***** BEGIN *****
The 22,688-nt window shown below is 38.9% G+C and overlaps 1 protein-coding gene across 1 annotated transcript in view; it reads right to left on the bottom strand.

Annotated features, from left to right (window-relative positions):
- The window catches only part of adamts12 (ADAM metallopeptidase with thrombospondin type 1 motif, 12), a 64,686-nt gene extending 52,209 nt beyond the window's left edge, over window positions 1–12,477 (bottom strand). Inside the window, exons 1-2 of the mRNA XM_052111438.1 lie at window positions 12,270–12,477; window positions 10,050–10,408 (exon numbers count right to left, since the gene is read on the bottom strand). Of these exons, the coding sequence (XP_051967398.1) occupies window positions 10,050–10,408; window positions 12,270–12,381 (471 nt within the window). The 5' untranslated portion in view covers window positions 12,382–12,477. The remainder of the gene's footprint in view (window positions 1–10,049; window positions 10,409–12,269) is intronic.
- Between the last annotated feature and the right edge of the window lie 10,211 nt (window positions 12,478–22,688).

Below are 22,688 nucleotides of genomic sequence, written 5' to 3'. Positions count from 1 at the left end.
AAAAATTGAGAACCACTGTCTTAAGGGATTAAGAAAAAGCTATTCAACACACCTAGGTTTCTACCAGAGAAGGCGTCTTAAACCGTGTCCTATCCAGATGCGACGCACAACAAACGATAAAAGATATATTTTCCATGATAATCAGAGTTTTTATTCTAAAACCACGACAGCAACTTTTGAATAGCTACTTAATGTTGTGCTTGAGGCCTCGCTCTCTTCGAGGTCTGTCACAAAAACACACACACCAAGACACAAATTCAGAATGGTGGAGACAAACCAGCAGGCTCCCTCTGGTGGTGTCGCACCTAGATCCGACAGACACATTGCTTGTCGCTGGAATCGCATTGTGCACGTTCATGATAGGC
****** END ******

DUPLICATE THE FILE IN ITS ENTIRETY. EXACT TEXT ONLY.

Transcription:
The 22,688-nt window shown below is 38.9% G+C and overlaps 1 protein-coding gene across 1 annotated transcript in view; it reads right to left on the bottom strand.

Annotated features, from left to right (window-relative positions):
- The window catches only part of adamts12 (ADAM metallopeptidase with thrombospondin type 1 motif, 12), a 64,686-nt gene extending 52,209 nt beyond the window's left edge, over window positions 1–12,477 (bottom strand). Inside the window, exons 1-2 of the mRNA XM_052111438.1 lie at window positions 12,270–12,477; window positions 10,050–10,408 (exon numbers count right to left, since the gene is read on the bottom strand). Of these exons, the coding sequence (XP_051967398.1) occupies window positions 10,050–10,408; window positions 12,270–12,381 (471 nt within the window). The 5' untranslated portion in view covers window positions 12,382–12,477. The remainder of the gene's footprint in view (window positions 1–10,049; window positions 10,409–12,269) is intronic.
- Between the last annotated feature and the right edge of the window lie 10,211 nt (window positions 12,478–22,688).

Below are 22,688 nucleotides of genomic sequence, written 5' to 3'. Positions count from 1 at the left end.
AAAAATTGAGAACCACTGTCTTAAGGGATTAAGAAAAAGCTATTCAACACACCTAGGTTTCTACCAGAGAAGGCGTCTTAAACCGTGTCCTATCCAGATGCGACGCACAACAAACGATAAAAGATATATTTTCCATGATAATCAGAGTTTTTATTCTAAAACCACGACAGCAACTTTTGAATAGCTACTTAATGTTGTGCTTGAGGCCTCGCTCTCTTCGAGGTCTGTCACAAAAACACACACACCAAGACACAAATTCAGAATGGTGGAGACAAACCAGCAGGCTCCCTCTGGTGGTGTCGCACCTAGATCCGACAGACACATTGCTTGTCGCTGGAATCGCATTGTGCACGTTCATGATAGGC